We theorize that after human cell fusion with mouse cells, that nuclear fusion quickly followed since we did not observe multi-nucleated cells. The cell fusion we report is something that everyone studying cell transplants should look for in their studies. In theory transplanted stem cell fusion may not be entirely a bad thing as it could be exploited for drug delivery if we can better understand the mechanisms of fusion, but fusion can also potentially complicate apparent findings, especially if it isn’t on your radar screen.

Just because we didn’t observe tumors, doesn’t mean that undifferentiated human pluripotent stem cells would be safe to use clinically (I don’t think they would be) and other groups have reported teratoma in similar although not identical translational studies. In addition, we found in contrast to our human cell results that transplantation of mESCs did lead to teratoma or similar kinds of tumors such as one that appeared like a teratocarcinoma. It remains unclear why the mouse cells formed tumors while the human did not but xenotransplantation may lead to other effects such as the aforementioned cell fusion that impact biological outcomes.

There are a few limitations to our study on pluripotent stem cell transplants. For instance, it isn’t clear how a wider panel of hIPSC and hESC would behave, and some may be more predisposed to form teratoma. Also, we don’t know if the xeno nature of our transplants catalyzed the fusion and that leaves it unclear how much human stem cells would fuse with host differentiated cells following transplants. The clearest indicator of the rate of engraftment was by staining with a human-specific antibody and we also got some nice data by FISH, but while we tried a quantitative approach using qPCR to more precisely measure human gDNA present in the transplanted murine brain, this assay only worked in certain conditions. Most likely the qPCR assay sensitivity was limited by various factors including using fixed brain tissue DNA as starting material.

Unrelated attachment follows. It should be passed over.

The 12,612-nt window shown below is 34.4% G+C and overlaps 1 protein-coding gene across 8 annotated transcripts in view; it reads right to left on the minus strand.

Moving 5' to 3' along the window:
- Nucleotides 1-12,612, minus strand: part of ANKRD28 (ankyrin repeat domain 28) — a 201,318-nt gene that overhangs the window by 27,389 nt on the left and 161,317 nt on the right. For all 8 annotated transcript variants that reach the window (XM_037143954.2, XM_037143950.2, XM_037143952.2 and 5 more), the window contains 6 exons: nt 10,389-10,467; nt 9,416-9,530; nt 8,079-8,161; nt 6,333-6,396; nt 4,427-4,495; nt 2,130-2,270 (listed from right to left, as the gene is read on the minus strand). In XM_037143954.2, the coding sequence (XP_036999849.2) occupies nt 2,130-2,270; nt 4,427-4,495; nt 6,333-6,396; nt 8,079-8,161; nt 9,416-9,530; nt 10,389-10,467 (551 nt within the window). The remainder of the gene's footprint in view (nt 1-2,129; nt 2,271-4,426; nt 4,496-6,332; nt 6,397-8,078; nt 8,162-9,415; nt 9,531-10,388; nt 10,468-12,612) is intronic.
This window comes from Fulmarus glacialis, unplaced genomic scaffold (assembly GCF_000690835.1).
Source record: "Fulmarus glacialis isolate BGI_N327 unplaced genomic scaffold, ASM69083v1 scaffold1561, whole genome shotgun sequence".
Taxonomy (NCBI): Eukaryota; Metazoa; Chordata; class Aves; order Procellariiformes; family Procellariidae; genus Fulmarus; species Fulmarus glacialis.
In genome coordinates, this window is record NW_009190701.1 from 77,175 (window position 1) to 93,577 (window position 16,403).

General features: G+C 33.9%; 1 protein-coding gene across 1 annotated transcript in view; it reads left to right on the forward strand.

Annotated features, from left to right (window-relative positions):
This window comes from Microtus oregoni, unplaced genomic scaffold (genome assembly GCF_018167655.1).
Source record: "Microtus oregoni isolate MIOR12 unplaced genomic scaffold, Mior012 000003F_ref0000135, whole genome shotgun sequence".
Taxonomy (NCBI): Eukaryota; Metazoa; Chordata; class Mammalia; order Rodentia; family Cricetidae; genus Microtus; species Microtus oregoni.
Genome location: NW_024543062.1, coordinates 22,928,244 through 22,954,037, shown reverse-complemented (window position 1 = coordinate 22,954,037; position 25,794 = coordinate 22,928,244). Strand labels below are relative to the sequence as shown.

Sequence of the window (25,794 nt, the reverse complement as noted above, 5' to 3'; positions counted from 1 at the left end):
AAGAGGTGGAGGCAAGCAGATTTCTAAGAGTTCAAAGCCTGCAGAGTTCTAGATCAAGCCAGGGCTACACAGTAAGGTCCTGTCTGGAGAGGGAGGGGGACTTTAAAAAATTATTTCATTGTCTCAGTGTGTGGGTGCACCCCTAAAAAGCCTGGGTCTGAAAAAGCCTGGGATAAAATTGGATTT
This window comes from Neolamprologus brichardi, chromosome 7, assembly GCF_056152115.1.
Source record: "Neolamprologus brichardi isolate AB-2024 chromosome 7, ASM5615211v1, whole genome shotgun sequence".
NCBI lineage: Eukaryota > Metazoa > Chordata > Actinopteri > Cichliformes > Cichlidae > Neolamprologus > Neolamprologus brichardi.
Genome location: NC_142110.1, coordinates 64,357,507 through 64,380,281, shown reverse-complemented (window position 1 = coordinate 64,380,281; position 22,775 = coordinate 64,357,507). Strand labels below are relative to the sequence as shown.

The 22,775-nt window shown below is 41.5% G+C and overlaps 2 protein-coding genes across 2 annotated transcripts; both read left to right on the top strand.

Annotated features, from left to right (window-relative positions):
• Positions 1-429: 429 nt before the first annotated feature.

Overall, hIPSC and hESC behavior was quite similar in our study, further supporting the growing notion that reprogramming produces human cells generally equivalent to hESC, but a unique thing here in our study is that we found this similarity even within the transplant setting context in the brain (not just in a dish).

Many interesting follow ups could build on this work’s foundation including examining the impact of brain injury on transplanted undifferentiated hIPSC and/or hESC behavior. I’d be interested in any thoughts you have regarding the data in our paper on pluripotent stem cell transplants.

8 thoughts on “Stem cell transplants: hIPSC and hESC behave similarly in brain & often fuse with host cells”

  1. Hi Paul,